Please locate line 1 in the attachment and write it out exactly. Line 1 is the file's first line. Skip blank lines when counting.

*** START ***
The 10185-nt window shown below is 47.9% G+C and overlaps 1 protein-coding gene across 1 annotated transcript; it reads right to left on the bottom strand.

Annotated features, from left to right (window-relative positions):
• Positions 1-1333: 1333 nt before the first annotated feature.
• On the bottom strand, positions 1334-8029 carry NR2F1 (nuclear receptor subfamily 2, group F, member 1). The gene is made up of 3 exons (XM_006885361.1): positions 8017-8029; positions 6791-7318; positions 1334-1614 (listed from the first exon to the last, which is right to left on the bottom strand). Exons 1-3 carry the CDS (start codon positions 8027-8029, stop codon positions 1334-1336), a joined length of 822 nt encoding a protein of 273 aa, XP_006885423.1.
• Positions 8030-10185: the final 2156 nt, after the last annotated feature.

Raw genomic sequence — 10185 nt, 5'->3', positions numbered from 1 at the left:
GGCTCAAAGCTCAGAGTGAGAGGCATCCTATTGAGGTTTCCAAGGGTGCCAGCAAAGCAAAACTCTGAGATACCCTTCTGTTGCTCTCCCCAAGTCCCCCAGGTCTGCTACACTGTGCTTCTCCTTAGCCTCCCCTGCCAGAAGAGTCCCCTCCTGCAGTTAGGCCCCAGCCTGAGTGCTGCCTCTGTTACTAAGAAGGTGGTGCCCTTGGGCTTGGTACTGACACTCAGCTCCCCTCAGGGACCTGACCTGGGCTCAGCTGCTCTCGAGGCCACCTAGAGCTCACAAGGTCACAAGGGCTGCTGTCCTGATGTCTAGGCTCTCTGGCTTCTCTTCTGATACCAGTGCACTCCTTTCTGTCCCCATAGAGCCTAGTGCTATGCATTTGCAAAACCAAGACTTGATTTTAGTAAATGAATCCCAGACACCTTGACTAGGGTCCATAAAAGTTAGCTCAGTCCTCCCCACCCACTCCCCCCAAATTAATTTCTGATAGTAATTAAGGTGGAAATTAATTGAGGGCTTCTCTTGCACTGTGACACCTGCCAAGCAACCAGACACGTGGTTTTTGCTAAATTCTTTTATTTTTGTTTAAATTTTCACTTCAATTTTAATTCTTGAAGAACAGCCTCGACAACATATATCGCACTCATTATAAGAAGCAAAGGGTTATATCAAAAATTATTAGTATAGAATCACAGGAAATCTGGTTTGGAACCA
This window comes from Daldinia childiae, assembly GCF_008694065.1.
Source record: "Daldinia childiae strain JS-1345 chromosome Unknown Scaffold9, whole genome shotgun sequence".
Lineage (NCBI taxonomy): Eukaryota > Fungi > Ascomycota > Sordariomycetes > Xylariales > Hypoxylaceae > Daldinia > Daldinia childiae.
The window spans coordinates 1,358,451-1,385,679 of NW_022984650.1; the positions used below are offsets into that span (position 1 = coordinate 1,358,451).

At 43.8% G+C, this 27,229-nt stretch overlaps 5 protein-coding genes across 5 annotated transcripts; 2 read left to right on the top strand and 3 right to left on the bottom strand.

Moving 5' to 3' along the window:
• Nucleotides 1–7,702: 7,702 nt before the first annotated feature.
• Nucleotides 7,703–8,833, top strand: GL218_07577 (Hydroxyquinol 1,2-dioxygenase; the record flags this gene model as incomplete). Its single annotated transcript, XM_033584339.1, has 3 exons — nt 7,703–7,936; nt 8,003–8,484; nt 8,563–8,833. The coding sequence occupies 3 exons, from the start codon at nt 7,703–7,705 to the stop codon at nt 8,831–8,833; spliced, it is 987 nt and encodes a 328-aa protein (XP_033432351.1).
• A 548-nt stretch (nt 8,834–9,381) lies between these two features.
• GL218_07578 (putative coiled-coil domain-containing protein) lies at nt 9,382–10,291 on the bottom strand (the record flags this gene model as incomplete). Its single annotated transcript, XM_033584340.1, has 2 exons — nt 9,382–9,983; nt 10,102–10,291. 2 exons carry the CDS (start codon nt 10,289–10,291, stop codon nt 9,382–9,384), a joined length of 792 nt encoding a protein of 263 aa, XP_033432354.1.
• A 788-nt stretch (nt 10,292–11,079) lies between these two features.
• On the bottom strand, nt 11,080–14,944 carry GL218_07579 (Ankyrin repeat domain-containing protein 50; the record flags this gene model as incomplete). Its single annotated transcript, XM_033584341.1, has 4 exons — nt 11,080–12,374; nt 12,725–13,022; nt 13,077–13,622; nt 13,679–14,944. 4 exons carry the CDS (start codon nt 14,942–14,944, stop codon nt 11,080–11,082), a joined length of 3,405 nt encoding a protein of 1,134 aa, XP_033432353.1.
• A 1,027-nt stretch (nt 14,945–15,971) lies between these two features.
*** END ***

The 10185-nt window shown below is 47.9% G+C and overlaps 1 protein-coding gene across 1 annotated transcript; it reads right to left on the bottom strand.